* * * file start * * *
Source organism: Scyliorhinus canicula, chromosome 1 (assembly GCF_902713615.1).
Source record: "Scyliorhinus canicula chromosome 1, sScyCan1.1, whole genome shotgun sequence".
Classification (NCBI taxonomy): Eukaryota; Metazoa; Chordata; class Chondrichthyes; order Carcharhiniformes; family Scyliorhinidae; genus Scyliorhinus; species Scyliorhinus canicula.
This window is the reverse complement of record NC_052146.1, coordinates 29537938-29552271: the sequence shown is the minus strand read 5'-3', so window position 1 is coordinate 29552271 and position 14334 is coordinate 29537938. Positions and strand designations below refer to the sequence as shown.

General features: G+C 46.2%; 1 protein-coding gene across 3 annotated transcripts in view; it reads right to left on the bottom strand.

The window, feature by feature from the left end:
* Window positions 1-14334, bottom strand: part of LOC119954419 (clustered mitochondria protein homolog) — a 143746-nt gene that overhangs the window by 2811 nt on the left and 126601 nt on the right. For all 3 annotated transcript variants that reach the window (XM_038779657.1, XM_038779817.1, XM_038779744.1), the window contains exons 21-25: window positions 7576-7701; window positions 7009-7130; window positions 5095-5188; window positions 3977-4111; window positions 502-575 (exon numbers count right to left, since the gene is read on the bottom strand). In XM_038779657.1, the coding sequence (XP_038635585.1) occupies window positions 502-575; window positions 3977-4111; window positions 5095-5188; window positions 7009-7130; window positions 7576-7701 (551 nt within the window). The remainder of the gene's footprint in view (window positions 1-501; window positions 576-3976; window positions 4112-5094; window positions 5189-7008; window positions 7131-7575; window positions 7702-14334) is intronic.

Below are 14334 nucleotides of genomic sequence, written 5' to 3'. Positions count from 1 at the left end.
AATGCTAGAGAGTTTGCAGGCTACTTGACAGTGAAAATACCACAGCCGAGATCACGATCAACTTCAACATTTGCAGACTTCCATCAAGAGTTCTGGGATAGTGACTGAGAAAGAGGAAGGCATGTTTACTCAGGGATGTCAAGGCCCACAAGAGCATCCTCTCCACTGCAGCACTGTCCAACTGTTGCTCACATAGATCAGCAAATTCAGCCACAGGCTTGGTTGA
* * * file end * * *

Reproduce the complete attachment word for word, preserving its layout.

Source organism: Scyliorhinus canicula, chromosome 1 (assembly GCF_902713615.1).
Source record: "Scyliorhinus canicula chromosome 1, sScyCan1.1, whole genome shotgun sequence".
Classification (NCBI taxonomy): Eukaryota; Metazoa; Chordata; class Chondrichthyes; order Carcharhiniformes; family Scyliorhinidae; genus Scyliorhinus; species Scyliorhinus canicula.
This window is the reverse complement of record NC_052146.1, coordinates 29537938-29552271: the sequence shown is the minus strand read 5'-3', so window position 1 is coordinate 29552271 and position 14334 is coordinate 29537938. Positions and strand designations below refer to the sequence as shown.

General features: G+C 46.2%; 1 protein-coding gene across 3 annotated transcripts in view; it reads right to left on the bottom strand.

The window, feature by feature from the left end:
* Window positions 1-14334, bottom strand: part of LOC119954419 (clustered mitochondria protein homolog) — a 143746-nt gene that overhangs the window by 2811 nt on the left and 126601 nt on the right. For all 3 annotated transcript variants that reach the window (XM_038779657.1, XM_038779817.1, XM_038779744.1), the window contains exons 21-25: window positions 7576-7701; window positions 7009-7130; window positions 5095-5188; window positions 3977-4111; window positions 502-575 (exon numbers count right to left, since the gene is read on the bottom strand). In XM_038779657.1, the coding sequence (XP_038635585.1) occupies window positions 502-575; window positions 3977-4111; window positions 5095-5188; window positions 7009-7130; window positions 7576-7701 (551 nt within the window). The remainder of the gene's footprint in view (window positions 1-501; window positions 576-3976; window positions 4112-5094; window positions 5189-7008; window positions 7131-7575; window positions 7702-14334) is intronic.

Below are 14334 nucleotides of genomic sequence, written 5' to 3'. Positions count from 1 at the left end.
AATGCTAGAGAGTTTGCAGGCTACTTGACAGTGAAAATACCACAGCCGAGATCACGATCAACTTCAACATTTGCAGACTTCCATCAAGAGTTCTGGGATAGTGACTGAGAAAGAGGAAGGCATGTTTACTCAGGGATGTCAAGGCCCACAAGAGCATCCTCTCCACTGCAGCACTGTCCAACTGTTGCTCACATAGATCAGCAAATTCAGCCACAGGCTTGGTTGA